I swear the children’s books in the waiting room of my local medical centre today were the same ones I read as a child, all those years ago in Dr Stewart’s waiting room. The only apparent difference between then and now was the absence of “The Three Little Black Boys” (it was the 60s, after all) and the presence of a copy of the “Sydney Star Observer”. That one of the books was marked as costing 2-cents was an indication it was a post-decimalisation publication at least.
I’ve spent a fair bit of time in doctor’s waiting rooms over the last few days. Some are good, some are not so good. Surry Hills is good. The staff and the doctors are friendly, and even if they sometimes run out of chairs, the waiting time is generally not too bad. It was the same on Saturday at Bondi Junction. I was in and out very quickly. Darlinghurst was a bit of a drag yesterday, having to wait a couple of hours until I could see a nurse or doctor for a fairly simple bandage change.
Things are coming along nicely on the recovery front. Even though I now have a massive bruise on my arm where the drip was (not a good look in Surry Hills), my wound is itchy which is a good thing, apparently…
The itch of a healing wound is caused by the growth of new cells underneath the old scab. New skin cells would be growing underneath there, and as they form a new layer of skin, then the scab becomes more tightly stretched over this zone of activity. This can make it feel itchy. The itch sensation for burn survivors may be a tingling feeling caused by nerves re-growing, or from dry skin caused by the lack of natural oil production since oil glands may have been damaged or destroyed by the burn. As the nerves grow and start to receive and send messages, they may create that itchy feeling. The skin in this area will be a lot less thick than everywhere else, so these new nerve cells will be under a lot more pressure.Most people say that itching is a sign of healing. It is best to avoid itching of the wound. If it becomes too much of a problem, speak with the doctor or nurse. They may order medications by mouth or some topical cream to help make this more tolerable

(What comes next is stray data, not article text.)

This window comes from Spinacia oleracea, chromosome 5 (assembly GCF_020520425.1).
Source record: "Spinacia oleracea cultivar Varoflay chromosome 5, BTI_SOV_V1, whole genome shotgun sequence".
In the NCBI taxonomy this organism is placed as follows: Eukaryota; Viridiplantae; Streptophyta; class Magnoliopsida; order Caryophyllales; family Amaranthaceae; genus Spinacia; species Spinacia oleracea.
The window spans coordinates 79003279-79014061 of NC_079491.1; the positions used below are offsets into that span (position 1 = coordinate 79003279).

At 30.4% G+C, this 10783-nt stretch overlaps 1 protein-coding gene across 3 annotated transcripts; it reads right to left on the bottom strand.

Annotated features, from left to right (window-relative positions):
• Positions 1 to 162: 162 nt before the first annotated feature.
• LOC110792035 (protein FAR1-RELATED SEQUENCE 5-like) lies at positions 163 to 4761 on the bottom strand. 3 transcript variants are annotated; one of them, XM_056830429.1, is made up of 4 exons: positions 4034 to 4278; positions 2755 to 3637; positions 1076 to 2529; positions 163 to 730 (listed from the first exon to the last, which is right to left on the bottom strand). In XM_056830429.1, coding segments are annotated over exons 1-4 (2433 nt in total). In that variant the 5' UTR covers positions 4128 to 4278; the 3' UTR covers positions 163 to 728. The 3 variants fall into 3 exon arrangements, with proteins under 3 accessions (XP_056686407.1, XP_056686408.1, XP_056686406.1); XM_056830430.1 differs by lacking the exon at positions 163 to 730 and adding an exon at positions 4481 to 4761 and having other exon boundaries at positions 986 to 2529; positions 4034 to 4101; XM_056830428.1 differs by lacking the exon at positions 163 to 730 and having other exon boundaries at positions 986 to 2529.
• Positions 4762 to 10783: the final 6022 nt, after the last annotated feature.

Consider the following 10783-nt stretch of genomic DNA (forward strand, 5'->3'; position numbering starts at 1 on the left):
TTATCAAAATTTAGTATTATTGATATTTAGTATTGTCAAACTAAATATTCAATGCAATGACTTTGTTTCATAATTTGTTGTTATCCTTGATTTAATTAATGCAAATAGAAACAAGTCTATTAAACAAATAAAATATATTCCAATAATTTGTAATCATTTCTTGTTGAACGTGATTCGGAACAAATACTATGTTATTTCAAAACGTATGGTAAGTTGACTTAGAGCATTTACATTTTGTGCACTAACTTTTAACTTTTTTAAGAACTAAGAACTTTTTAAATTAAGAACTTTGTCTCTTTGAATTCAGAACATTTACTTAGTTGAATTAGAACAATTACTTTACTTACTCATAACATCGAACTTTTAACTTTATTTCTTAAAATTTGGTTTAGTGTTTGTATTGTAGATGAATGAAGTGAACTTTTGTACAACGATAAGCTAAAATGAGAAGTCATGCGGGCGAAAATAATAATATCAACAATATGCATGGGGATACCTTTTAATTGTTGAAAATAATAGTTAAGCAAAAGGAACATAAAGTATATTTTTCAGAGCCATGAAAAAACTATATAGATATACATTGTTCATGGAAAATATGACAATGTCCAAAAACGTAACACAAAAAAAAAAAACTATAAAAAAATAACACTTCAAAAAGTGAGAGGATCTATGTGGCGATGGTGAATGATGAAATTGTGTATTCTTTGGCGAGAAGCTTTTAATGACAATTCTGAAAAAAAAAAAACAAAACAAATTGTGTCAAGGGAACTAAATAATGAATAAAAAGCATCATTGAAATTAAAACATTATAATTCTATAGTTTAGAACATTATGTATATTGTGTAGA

Like most blokes my age I need a medical emergency or crisis to convince me to see a doctor. Thus, it’s not that often that I spend time in waiting rooms. I’m making up for it now in spaces with a need for these daily dressings. Thanks to things like Twitter and Google+, and having the Kindle Cloud Reader on my phone, I can keep myself mentally occupied as I wait. What did we do in the old days? Did we really read all of those terrible books and magazines.
8 thoughts on “Waiting Rooms”
My doctor was next to a news agency so I always bought myself a magazine as a treat for growing the balls to actually see my doctor about something.
There’s also this bit of kind scolding with any doctor, specialist or optometrist. I know I’m stupid and I fessed up. I don’t know why they’re scolding because it won’t make much of a difference.
Perhaps a large hi-res photo of your arm is in order to compliment this post?
Oh no, too gross!
We used to read Australiasian Post.
You mean the mag that’s got the most? :)
My family doctor was VERY Catholic, so while there were toys for us kids in the waiting room, the only reading matter I remember was The Catholic Herald. This was Manchester, England, in the 60’s (think Morrissey).
Sounds like an episode of “Bread” to me :) :)
I knit in waiting rooms. I thought that’s what they were invented for. :)
have just read your cyst saga. Glad it worked the first time round. x